We’re mid-way through May, so let’s take a look at how the year is going for the neo-theocrats at the Discovery Institute’s Center for Science and Culture (a/k/a the Discoveroids).
Obedient to their intellectual masters in Seattle, moronic members of several state legislatures introduced anti-science, anti-evolution, creationism-friendly laws inspired by the misleadingly-named Academic Freedom Act, which is being promoted by the Discoveroids. Such bills were filed in Alabama, Florida, Iowa, Missouri, New Mexico, Oklahoma, and Texas.
It’s difficult to stand out as being special among the brain-dead, but we must mention Mississippi’s Gary Chism — a creationist legislator who hadn’t realized that old style creationist legislation had been abandoned. Due to his quaint efforts, Mississippi had a nostalgic fling with a textbook warning label bill. It died in committee.
In fact, all of those creationist bills have died — with one exception. The only state with anti-evolution legislation still pending is Texas.
Texas, as you know, has several bills pending in its legislature that relate to the creationism issue. We last reported on a bunch of them here: Texas Creationism Legislative Update (16 Apr ‘09). Many of those are aimed at removing authority from the Texas Board of Education, but this one, HB4224 is a typical “academic freedom” bill. It’s still in committee and so far has no companion bill in the Senate.
Texas has other problems, of course, both administrative and in court. We’ve discussed them elsewhere. But regarding their legislature, the other anti-science bill still remaining is this clunker: HB 2800, which would exempt creationist outfits from the state’s academic requirements that are applicable to other degree-granting institutions. This one is also stuck in committee, and it has no companion bill in the Senate. [Court case on the same topic: ICR v. Paredes.]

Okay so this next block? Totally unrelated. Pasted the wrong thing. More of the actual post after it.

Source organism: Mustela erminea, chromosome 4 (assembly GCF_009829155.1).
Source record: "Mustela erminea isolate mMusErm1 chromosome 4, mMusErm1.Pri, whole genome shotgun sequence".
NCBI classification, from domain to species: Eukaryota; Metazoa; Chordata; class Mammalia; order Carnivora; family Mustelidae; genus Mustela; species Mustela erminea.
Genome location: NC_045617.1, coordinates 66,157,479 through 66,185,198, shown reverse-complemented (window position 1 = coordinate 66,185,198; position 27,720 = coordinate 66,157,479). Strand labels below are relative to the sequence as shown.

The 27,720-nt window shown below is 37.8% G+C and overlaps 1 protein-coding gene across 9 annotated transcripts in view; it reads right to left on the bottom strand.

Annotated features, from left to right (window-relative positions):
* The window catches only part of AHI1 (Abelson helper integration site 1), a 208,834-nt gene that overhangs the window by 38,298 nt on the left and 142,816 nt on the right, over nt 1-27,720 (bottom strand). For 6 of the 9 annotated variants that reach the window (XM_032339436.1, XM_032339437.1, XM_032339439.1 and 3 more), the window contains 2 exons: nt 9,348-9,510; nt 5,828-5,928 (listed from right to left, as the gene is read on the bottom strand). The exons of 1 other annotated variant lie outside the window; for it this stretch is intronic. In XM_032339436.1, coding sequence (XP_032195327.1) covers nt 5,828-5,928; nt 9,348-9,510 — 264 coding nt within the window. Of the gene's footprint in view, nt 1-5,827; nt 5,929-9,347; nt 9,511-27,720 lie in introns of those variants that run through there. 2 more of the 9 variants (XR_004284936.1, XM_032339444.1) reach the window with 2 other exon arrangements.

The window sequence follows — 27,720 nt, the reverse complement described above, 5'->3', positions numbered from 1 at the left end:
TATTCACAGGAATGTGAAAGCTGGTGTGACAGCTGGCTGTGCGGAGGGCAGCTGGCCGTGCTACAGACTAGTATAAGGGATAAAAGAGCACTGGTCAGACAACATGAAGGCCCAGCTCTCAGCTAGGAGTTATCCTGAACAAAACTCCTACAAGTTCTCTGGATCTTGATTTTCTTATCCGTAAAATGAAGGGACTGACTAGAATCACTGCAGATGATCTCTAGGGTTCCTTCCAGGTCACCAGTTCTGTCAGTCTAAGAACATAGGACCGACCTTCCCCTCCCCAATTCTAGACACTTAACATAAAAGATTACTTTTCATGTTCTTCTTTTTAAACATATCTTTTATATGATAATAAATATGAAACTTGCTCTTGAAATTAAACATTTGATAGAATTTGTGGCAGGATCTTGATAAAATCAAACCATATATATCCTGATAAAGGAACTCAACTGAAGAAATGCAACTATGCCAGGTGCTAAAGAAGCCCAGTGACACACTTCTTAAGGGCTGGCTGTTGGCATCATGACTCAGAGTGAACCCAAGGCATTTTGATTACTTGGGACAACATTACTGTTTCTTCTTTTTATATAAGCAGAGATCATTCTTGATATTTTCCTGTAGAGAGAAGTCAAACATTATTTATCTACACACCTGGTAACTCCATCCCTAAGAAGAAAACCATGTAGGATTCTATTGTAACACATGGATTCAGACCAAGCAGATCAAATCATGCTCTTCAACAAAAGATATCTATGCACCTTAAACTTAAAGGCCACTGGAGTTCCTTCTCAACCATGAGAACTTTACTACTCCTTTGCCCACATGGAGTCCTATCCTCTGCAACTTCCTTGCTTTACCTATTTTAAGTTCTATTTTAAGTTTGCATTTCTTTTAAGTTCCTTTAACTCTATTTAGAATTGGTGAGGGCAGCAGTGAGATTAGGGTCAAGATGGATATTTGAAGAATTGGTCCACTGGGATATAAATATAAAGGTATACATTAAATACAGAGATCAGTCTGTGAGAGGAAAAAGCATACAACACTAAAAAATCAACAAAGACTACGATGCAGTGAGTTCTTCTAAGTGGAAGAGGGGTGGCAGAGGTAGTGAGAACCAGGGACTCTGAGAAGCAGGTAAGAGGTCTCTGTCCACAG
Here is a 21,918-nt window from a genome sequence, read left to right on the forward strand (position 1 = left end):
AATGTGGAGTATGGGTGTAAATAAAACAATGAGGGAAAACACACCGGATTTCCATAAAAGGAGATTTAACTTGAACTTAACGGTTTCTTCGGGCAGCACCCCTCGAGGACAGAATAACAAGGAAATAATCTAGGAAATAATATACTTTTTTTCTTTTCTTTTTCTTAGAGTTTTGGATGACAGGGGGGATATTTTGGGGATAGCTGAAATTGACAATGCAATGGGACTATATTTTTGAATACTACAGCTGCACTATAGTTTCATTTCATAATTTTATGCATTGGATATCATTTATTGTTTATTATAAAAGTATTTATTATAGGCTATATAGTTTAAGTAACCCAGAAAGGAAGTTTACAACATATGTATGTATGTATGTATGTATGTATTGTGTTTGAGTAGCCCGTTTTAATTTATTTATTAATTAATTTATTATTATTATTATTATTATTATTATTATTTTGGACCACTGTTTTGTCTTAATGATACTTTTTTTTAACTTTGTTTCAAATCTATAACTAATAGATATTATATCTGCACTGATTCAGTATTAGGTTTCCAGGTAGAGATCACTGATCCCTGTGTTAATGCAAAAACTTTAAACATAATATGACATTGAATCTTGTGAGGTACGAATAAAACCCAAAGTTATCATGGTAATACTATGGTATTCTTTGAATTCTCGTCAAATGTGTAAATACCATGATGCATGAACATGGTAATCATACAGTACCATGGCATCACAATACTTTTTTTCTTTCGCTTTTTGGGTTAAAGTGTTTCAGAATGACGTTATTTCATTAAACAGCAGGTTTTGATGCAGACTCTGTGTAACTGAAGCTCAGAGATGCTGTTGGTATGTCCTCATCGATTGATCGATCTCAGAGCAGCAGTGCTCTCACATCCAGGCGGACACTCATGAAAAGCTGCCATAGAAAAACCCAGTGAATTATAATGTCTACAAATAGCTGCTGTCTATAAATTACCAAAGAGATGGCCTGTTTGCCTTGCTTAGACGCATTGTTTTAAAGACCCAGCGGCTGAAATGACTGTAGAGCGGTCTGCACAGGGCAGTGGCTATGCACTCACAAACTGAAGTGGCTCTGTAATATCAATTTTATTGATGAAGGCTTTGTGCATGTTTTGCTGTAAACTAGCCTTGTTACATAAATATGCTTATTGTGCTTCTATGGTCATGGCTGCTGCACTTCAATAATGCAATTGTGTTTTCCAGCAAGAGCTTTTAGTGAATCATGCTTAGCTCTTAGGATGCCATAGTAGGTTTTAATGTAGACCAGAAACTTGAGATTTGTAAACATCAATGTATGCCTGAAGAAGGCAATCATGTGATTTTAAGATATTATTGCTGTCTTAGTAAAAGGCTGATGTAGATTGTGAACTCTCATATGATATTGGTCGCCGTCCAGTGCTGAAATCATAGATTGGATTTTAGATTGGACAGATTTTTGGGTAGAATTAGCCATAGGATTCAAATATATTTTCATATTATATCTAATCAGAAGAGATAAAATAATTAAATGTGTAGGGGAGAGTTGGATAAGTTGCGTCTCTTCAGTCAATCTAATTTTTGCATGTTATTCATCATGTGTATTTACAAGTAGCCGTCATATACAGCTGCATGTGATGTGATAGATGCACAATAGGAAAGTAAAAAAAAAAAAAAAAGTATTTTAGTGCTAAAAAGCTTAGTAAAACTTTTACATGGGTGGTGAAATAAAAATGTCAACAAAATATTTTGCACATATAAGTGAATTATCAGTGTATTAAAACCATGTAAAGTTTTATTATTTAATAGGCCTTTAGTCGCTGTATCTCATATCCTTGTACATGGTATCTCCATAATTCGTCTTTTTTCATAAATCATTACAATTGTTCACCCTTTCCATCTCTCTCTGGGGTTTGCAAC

The Texas legislative session adjourns 01 June, so we’ll soon know what mischief will emerge from there.
As a result of last year’s legislative activity, Louisiana is the only state — thus far — to have enacted an “academic freedom” law. We have this image in our mind that everyone in Louisiana is dancing around like the happy dwarves of Munchkin Land. The fortunate people of that creationist state will all be virtuous, prosperous, and wise — until Louisiana’s creationism law is challenged in court.
So where does all this leave the Discoveroids? It’s difficult to say. Clearly, their legislative program is a failure. They’re not done with it, but the momentum they had hoped would result from Ben Stein’s cinematic efforts that accompanied last year’s legislative effort never really materialized. Their followers don’t realize this — or anything else — because they’re totally divorced from reality. Meanwhile, our would-be puppet masters in Seattle are huddled, working out a new wave of initiatives.
We’ll be watching.
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